Third, the physicians or hospitals can beneficially use the distributed data processing system for the preparation of confidential financial, medical, and other relevant reports. The physician or hospital can use the same processing system to process payroll, inventory, administrative chores and functions. The system’s program is allied only to one hospital system. Another hospital has its own data processing system (School Graduates to Distributed Data Prcoessing System, 1983, p. 42).

There are some drawbacks from implementing the distributed data processing system. One hospital cannot access the required database from the other hospitals. For example, Hospital A cannot access the diabetes research database of hospital B. the same Hospital B cannot access the cancer research database of Hospital C. In the same light, hospital D cannot retrieve the required AIDS/ HIV database of Hospital A. Second, some unauthorized persons may use the hospital’s terminals to access classified medical records.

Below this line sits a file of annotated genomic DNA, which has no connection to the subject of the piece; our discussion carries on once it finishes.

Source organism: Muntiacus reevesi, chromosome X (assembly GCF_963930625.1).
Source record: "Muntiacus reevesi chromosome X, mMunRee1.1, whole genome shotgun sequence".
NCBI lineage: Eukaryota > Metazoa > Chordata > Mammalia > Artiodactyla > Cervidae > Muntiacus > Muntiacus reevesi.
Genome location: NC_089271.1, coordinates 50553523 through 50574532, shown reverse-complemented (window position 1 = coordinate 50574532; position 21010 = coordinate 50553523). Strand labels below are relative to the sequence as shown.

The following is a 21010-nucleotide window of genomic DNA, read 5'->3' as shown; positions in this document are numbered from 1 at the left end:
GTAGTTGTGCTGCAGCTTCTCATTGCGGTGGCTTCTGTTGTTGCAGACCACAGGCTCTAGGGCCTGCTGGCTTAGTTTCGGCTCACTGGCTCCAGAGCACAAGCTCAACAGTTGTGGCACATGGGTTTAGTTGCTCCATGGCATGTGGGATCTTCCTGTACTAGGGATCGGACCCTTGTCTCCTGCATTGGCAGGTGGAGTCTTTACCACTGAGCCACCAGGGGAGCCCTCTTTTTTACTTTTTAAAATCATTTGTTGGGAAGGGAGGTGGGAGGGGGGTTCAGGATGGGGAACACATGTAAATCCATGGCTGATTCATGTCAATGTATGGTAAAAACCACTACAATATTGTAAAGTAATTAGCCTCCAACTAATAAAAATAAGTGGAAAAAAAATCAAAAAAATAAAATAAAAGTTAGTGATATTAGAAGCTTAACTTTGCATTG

With the advent of Wi-Fi technology, a hacker can enter the hospital’s website and log on to hospital’s restricted medical database. While inside the hospital’s database software, the hacker can retrieve confidential data, add unauthorized data, edit confidential data, and delete some of the hospital’s confidential and vital hospital patient information. To resolve the hacker threat, the security measures must be in place. The security measures reduce data theft under the distributed data processing system.

Proposed transition to centralized data processing model. Under this process, different programs can access the same database source. All the different programs can manipulate data gathered from only one huge central database. The database is shared by all the programs, physicians, and hospitals. Remote computer terminals can access the same database and generate similar reports (Hall, 2012, p. 424).

There are expected benefits from implementing the centralized data processing system. First, the use of lesser number of computer systems is involved. The security systems reduce security threats. Under this process, limited security procedures are needed compared to the security measures implemented under the distributed data processing system (McEwen, 1990, p. 15).